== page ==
When Dan woke in his bedroom his limbs were frozen with fear. His eyes darted in the dark finding faces watching from afar. His mouth was dry but he tried to swallow, tightening his throat. A scream died in his chest.
Eventually Dan managed to move his toes. He barely tensed them to keep his blankets flat. Monsters could sense movement, he knew, and the subtlest disturbance in his blankets would alert them. So he lay struggling to control his body yet unwilling to make a move which would get him gobbled.
A creature jumped in bed with him.
Dan tried to shout but only twitched with all his arms and legs. He breathlessly watched the creature slink up to him. It exhaled moistly on his neck and dug claws in his chest. Four fangs filled its face. “Oh,” said Dan, “hi Django.”
The cat kneaded the blankets and purred.
Now adjusted to the darkness, Dan saw the watching faces were stuffed toys on shelves and cabinets. They looked lifelike in the dark. “Django, help me,” said Dan. “I gotta go to my parents’ room, okay? Can you lead me through the hall?”
Django the cat leaned on Dan and curled into a circle. It licked its fur and settled in to sleep.
“Okay.” Dan sat up on his own. He checked for monsters under his bed before setting feet on the floor. He selected a stuffed animal—a purple Teddy Bear—and flipped his bedroom light-switch.
Django blinked in the light and swayed its orange, stripey tail. “Mrow.” It hopped to the floor and followed Dan to the door. “Mrow.”
“You want to come?” Dan peered down the hallway. His Teddy Bear checked every corner for movement. “It’s not so far. We can make it.”
“Mrow.” Django snuck through Dan’s legs and sauntered to the kitchen. It turned to see if Dan was following. Its eyes gleamed green. “Mrow.”
“Oh,” said Dan. “You want food.”
Dan followed the cat to the kitchen. It sat by its empty food bowl beside a container of kibble. “Mrow.”
Dan rest his Teddy on the tile floor and put both hands on the container’s lid. To remove the lid Dan had to grunt and twist with his entire body. Django stood on its hind legs to stick its head in the container and smell the dry food. “Just a little, Django.” Dan scooped whole handfuls of kibble into the cat’s bowl. “Just a little.”
Dan spun to see a latina in a white bathrobe and a black man in boxers.
“Jillian, are you okay?” asked the man as he knelt to Dan. He had wire glasses and a close haircut. “It’s past midnight. Why are you out of bed?”
“Django was hungry,” answered Dan.
“Django’s fine, sweetie.” The woman lifted Dan with one arm and his Teddy with the other. “Your father will feed him when he leaves for his flight in a few hours. Right, Ethen?”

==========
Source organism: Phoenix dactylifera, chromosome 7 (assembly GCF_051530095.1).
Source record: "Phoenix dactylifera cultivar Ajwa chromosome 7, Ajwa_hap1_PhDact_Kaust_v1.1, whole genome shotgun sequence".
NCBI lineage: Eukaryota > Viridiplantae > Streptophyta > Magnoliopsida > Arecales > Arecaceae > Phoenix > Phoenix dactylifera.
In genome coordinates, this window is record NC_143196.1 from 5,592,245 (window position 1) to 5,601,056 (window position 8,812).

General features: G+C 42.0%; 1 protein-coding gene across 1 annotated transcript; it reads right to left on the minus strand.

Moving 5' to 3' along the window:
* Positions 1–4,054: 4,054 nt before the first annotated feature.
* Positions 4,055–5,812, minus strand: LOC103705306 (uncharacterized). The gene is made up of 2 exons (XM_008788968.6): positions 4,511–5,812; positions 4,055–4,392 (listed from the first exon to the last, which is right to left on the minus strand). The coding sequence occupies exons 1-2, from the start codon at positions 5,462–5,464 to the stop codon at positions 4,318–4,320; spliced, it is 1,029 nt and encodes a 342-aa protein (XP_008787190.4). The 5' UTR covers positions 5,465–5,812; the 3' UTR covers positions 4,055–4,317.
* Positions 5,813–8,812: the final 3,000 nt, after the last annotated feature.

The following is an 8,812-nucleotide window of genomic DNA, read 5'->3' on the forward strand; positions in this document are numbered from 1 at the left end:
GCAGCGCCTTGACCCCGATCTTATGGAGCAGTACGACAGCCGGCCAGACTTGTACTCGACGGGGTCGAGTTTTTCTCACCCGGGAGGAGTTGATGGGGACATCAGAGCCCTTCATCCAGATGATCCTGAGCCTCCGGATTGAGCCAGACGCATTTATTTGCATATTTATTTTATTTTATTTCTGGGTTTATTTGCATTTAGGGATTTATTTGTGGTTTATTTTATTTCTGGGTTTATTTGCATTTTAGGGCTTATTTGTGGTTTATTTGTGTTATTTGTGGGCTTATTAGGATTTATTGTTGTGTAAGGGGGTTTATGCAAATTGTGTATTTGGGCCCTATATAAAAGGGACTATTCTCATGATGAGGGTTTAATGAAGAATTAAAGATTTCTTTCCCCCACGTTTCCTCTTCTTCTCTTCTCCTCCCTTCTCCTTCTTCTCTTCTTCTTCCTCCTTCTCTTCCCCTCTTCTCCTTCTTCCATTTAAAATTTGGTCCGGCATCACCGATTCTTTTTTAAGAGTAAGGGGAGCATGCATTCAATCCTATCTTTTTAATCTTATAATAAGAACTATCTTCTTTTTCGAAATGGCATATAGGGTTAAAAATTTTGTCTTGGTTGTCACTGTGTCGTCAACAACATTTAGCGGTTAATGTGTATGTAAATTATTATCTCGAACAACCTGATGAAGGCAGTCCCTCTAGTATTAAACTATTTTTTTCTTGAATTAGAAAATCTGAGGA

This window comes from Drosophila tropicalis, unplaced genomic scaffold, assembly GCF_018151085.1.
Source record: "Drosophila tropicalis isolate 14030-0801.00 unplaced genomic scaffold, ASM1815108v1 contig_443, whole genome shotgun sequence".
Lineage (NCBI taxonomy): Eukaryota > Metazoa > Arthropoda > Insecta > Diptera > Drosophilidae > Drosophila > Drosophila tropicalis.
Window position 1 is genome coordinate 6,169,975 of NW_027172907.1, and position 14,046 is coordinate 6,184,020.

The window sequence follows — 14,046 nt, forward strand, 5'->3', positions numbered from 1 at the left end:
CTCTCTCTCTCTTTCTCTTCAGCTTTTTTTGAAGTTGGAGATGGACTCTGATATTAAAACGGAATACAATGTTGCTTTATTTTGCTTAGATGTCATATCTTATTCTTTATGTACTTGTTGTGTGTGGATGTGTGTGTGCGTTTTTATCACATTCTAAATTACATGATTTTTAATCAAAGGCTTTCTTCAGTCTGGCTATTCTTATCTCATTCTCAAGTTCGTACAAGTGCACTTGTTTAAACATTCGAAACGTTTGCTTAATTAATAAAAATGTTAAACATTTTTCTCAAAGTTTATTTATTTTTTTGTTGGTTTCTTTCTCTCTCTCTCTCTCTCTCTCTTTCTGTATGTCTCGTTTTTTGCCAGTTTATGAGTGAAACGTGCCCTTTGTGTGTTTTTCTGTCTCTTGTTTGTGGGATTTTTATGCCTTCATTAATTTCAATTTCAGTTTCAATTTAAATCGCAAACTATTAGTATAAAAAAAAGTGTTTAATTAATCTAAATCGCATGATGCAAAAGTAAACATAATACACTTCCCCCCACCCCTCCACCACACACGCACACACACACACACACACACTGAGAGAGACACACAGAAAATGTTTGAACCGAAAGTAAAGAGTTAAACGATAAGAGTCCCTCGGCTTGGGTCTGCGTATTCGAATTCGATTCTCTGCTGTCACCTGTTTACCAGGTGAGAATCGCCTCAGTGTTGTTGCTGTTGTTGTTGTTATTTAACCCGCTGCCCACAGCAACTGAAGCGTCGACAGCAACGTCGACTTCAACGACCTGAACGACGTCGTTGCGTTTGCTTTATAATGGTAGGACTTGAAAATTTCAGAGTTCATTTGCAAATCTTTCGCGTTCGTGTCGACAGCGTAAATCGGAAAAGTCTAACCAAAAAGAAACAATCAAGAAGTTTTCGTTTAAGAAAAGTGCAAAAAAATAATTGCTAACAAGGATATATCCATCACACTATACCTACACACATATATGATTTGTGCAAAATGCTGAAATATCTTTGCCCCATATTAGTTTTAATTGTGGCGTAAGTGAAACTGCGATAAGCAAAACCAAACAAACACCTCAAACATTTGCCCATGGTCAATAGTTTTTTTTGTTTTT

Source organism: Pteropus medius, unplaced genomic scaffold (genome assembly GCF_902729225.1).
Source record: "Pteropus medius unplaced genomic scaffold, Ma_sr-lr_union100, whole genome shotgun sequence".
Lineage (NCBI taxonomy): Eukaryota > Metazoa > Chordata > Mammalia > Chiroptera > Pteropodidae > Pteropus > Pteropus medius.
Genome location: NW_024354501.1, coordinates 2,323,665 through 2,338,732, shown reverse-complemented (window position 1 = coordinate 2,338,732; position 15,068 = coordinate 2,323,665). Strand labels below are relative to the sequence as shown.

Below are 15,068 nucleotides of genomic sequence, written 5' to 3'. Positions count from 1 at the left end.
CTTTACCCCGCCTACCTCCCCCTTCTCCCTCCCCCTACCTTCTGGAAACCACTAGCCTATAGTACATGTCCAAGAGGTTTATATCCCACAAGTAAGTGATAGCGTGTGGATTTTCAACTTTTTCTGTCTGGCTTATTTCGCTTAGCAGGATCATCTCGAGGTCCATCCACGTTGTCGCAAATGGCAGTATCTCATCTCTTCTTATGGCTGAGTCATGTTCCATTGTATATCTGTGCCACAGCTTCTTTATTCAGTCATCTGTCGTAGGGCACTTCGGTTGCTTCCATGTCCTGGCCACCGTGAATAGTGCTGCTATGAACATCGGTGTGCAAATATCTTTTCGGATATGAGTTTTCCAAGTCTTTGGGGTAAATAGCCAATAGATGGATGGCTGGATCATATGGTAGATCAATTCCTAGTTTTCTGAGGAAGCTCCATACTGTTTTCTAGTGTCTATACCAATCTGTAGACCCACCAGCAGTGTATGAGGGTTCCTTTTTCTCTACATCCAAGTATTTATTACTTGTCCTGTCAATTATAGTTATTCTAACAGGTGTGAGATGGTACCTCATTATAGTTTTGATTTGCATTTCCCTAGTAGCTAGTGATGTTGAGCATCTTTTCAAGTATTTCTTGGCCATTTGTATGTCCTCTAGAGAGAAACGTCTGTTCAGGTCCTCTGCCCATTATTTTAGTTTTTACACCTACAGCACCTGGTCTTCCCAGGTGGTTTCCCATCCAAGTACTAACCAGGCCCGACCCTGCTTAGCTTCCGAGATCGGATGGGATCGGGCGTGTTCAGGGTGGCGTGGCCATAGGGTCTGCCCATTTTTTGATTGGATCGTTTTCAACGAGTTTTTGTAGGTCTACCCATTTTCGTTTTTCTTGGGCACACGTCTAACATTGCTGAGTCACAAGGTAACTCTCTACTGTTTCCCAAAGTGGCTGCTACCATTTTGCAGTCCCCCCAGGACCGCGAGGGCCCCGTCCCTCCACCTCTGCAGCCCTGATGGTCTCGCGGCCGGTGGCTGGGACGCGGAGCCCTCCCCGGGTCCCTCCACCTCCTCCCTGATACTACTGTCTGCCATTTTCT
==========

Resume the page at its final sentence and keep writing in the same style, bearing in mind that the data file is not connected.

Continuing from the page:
“Sure thing.” Ethen hoisted Django by the armpits and held the cat to Dan’s face. “Wanna say goodnight, Jillian?”
“Wait! I remember!” Dan kicked the air. “I woke up because I had a nightmare.”
“Oh, sweetie.” The woman brushed his hair back. “Let’s get you back to bed and you can tell me about it, or I can read you a story.”
“Thanks, Camilla.” Ethen ambled back to their bedroom. “Jillian, my plane will take off before you wake for breakfast, but I’ll call home tonight when I land at my layover. Okay?”
Dan said nothing as Camilla carried him to bed. She tucked him under the covers and set his Teddy Bear beside him. “I’m sorry you had a bad dream, Jillian. What happened?”
“I was in a desert with Faith,” said Dan, “and we went in a hole in the ground, and in the hole there was a monster with arms and legs. And it ate us!”
“Faith?” Camilla pulled the covers to Dan’s chin. “I don’t know Faith. Did you meet her in preschool?”
“Preschool?” Dan looked at his hands as if for the first time. “Mommy, how old am I?”
“You’re four years old, sweetie.” She felt Dan’s forehead for fever. “Why?”
Dan sat up. “What do you keep calling me?”
“No, what’s my name?”
“Jillian,” said Camilla. “Your name is Jillian Diaz-Jackson.”
Jillian inspected her fingers like they had changed. “Has it always been?”
“Of course it has.” Camilla felt her daughter’s forehead again. “Are you okay? You seem confused.”
“I don’t wanna go to bed.”
“Oh,” cooed her mother. “Poor thing. Did you know I had nightmares, too, when I was young?”
“Yes!” Camilla shook her head. “I had the same nightmare every night, so I learned to tell when I was dreaming, and then the nightmare couldn’t hurt me. In fact, I could control my dreams and fly and have fun.” She scratched her daughter behind the ear. “So do you remember what that monster looked like?”
Jillian frowned and nodded.
“Then the next time you see it you’ll know you’re dreaming,” said Camilla. “Then you can tell the monster, ‘you can’t hurt me! Make me a sundae!'”
“Yeah!” Now Jillian smiled. “Make me a sundae!”
“That’s right!” Camilla bumped her forehead against Jillian’s and they both laughed. “I’ll see you in the morning, sweetie. Tell me about your sundae on the drive to preschool tomorrow, okay?”